PA native’s single could be Pirates’ rally song

Published 7:11 pm Saturday, October 3, 2015

The last time the Pittsburgh Pirates won the World Series, the year was 1979 and disco music was at its height. Naturally, a disco hit — “We Are Family” by Philadelphia’s Sister Sledge — became the official rally song for the Pirates’ championship march.

Thirty-six years later, a Port Arthur native hopes she’s just released the newest rally song for the Major League Baseball organization.

“I wanted to make a theme song to make them actually want to hit the ball and make the pitcher want to strike them out,” GiGi Lavacci said. “I want them to actually want to win this World Series and go through the playoffs with no problems. This person wrote this song because she believes in them.”

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Lavacci (luh-VAH-chee) — born Chastity Calcote — just released a 3-minute, 8-second rap song “Bucs Hit Em Up” as part of her first full album, four songs of which are already available on her website, The cuts come just in time for the Pirates’ third straight trip to the playoffs, which begin with a one-game Wild Card battle against the National League Central Division rival Chicago Cubs at 7 p.m. Wednesday.

A victory Saturday or today against Cincinnati would give the Pirates home-field advantage for Wednesday. The Wild Card winner will play at NL Central champion St. Louis in the best-of-five division series Friday.

“Most definitely I’ll be at the [Wild Card] game,” Lavacci said.

The 1994 Thomas Jefferson High School graduate, who’s been a professional rapper since she was 18 or 19, she estimated, became a fan of the Pirates 10 years ago after she and her family moved from Hurricane Rita-ravaged Port Arthur. Her home was not lost in the storm.

“The eye of the hurricane hit [Port Arthur], so we weren’t able to come back for a while,” Lavacci said. “We ended up leaving. I think we were gone for a month. We couldn’t come back in the city. A lot of people stayed and had to stay in the city.”

Lavacci and her daughter first headed to Louisiana, which had been beaten up by Hurricane Katrina, before calling around the country looking for an area that had room for hurricane evacuees.

“Pittsburgh wasn’t packed, so we moved there,” Lavacci said. “I was in a shelter with my daughter, who was 5, I think, at the time. But I was looking for a place, and I was talking with the housing lady. She wasn’t married, didn’t have kids or any of that. She said, ‘You can stay with me until a place comes available.’ I ended up staying with the housing lady.”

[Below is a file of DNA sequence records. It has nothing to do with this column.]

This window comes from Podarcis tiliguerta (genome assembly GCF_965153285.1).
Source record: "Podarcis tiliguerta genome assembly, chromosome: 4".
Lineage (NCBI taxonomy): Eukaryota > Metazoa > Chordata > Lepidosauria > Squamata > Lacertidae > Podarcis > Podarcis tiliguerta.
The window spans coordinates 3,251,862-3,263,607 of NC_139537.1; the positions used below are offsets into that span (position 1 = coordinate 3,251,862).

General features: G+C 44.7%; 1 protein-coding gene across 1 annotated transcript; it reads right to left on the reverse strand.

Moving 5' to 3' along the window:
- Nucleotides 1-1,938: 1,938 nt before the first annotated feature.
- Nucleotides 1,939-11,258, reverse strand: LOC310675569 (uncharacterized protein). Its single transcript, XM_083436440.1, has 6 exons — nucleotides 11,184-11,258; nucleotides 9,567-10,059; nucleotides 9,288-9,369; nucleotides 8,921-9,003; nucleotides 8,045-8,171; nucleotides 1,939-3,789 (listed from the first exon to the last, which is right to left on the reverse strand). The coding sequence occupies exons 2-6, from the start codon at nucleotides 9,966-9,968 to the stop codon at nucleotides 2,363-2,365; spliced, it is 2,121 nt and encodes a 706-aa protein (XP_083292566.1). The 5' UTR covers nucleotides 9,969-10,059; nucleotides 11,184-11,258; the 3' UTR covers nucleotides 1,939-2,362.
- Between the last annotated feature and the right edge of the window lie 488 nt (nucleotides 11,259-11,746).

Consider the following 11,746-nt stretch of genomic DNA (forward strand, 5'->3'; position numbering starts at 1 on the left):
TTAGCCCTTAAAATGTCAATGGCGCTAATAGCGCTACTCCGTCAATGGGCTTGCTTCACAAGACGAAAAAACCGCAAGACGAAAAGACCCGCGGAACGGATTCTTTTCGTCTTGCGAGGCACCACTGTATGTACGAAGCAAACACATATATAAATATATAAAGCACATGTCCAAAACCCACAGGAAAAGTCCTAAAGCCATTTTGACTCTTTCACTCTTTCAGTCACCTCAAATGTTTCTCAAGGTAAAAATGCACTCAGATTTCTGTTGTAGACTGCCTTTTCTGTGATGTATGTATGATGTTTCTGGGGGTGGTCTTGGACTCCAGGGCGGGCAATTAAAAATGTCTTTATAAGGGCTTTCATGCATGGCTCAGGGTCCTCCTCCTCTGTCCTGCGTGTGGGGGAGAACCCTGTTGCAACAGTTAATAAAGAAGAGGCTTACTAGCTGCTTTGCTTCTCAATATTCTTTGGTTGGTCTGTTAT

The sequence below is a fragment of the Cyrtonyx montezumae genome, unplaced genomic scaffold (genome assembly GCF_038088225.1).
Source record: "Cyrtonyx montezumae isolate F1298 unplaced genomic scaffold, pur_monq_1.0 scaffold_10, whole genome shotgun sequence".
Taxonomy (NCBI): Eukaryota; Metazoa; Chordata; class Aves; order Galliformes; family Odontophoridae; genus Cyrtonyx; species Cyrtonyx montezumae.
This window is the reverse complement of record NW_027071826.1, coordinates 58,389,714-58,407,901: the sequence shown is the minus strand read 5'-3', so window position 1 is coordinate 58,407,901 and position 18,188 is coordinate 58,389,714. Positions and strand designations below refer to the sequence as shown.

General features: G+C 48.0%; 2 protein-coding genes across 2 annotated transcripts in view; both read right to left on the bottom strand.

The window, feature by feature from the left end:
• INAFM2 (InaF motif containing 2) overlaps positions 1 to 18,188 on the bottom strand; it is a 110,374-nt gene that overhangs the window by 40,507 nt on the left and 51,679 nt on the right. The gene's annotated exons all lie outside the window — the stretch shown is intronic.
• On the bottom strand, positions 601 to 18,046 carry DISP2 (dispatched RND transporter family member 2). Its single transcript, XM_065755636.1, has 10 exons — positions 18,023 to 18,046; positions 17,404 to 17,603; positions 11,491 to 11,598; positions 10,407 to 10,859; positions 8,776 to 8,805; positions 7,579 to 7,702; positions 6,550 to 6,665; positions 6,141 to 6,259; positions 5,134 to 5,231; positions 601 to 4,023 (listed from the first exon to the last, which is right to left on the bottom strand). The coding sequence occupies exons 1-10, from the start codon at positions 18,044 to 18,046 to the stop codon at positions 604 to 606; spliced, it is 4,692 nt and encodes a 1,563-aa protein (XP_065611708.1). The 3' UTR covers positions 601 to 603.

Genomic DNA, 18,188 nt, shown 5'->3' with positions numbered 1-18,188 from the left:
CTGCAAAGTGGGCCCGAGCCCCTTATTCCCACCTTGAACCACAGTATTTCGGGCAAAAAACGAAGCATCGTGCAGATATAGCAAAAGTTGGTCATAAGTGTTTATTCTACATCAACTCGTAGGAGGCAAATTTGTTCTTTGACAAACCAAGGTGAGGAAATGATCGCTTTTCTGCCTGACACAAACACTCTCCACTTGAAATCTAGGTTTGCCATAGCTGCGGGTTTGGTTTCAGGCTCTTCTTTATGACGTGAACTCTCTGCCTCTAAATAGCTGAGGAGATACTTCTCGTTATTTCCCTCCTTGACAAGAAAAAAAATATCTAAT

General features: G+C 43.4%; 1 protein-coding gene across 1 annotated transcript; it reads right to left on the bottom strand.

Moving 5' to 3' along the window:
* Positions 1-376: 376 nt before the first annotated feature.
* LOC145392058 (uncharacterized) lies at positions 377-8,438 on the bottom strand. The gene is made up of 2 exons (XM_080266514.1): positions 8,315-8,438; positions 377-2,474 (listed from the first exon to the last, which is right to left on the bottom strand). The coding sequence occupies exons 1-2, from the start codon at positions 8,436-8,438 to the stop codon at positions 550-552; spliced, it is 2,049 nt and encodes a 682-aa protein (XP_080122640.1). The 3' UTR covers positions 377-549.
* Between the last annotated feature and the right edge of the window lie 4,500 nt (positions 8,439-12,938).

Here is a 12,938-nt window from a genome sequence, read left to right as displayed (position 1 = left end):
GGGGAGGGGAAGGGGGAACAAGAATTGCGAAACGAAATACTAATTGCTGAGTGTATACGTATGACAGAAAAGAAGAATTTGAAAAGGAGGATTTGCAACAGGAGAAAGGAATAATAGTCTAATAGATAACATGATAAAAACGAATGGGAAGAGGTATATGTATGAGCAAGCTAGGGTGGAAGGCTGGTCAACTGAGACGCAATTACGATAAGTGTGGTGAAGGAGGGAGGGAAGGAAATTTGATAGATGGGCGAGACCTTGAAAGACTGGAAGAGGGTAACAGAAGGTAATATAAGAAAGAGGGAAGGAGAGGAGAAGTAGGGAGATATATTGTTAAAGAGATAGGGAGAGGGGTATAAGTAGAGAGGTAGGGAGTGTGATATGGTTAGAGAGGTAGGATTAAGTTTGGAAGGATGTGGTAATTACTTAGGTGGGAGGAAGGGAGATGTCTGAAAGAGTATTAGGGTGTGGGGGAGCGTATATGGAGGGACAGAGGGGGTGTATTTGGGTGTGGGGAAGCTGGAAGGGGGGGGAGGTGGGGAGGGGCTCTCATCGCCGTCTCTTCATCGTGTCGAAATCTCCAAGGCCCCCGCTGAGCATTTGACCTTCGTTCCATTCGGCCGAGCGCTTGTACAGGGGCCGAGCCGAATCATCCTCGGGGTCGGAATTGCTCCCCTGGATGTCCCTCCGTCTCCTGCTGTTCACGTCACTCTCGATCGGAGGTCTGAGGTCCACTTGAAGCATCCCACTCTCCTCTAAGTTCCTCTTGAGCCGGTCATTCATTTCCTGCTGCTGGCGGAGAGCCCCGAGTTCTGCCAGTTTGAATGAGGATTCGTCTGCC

Shortly after moving to the Steel City, the Pirates invited evacuees and victims of the hurricanes to the field for a home game. The team hadn’t made a playoff since dropping their second straight seven-game NL championship series to the Atlanta Braves in 1992.

“They had a losing streak,” I told everybody, ‘They’re going to start winning,’ and they were laughing. [I said] ‘God’s going to bless them.’ They planted a seed.”

The Pirates finally returned to the playoffs in 2013, winning the Wild Card game over Cincinnati but losing the NL Division Series to St. Louis. Pittsburgh lost last year’s Wild Card to San Francisco 8-0.

A full-time rapper who’s been freestyling since age 5 and writing songs since she was 10, Lavacci said she goes to Pirates games “every now and then.”

Her stage name comes from her friend Joseph Jones, who goes by Luchi Lavacci as a a rapper. Lavacci, she said, is a like a family name for his associated rappers.

“When I started, I was called Go-Getter,” GiGi Lavacci said. “So, to make Go-Getter short, I use GiGi.”

Producers for the late Biggie Smalls and Tupac Shakur have helped GiGi on past songs. Her brother Ray Hunter, aka “Ray Hunna,” and Pittsburgh rapper Diezel are producers on Lavacci’s album.

GiGi’s manager, Jesse White, said his public relations team has been in contact with the Pirates front office in hopes “Bucs Hit Em Up” will be catchy enough to become the playoff rally song for a new generation of Bucs fans. He added, however, that based on past experiences songs that he promotes tend to take on a life of its own through local radio play better than trying to sell them to executives.

“The response has been positive,” White said. “We’ve gotten it to some of the players. One of the things, if you look at the video [on], the players have a routine in the clubhouse before the game, and they’re dancing to music. We hope they’re dancing to GiGi’s tune.

“I have enough faith in GiGi’s talent that it can go places.”

About I.C. Murrell

I.C. Murrell was promoted to editor of The News, effective Oct. 14, 2019. He previously served as sports editor since August 2015 and has won or shared eight first-place awards from state newspaper associations and corporations. He was born in Memphis, Tennessee, grew up mostly in Pine Bluff, Arkansas, and graduated from the University of Arkansas at Monticello.

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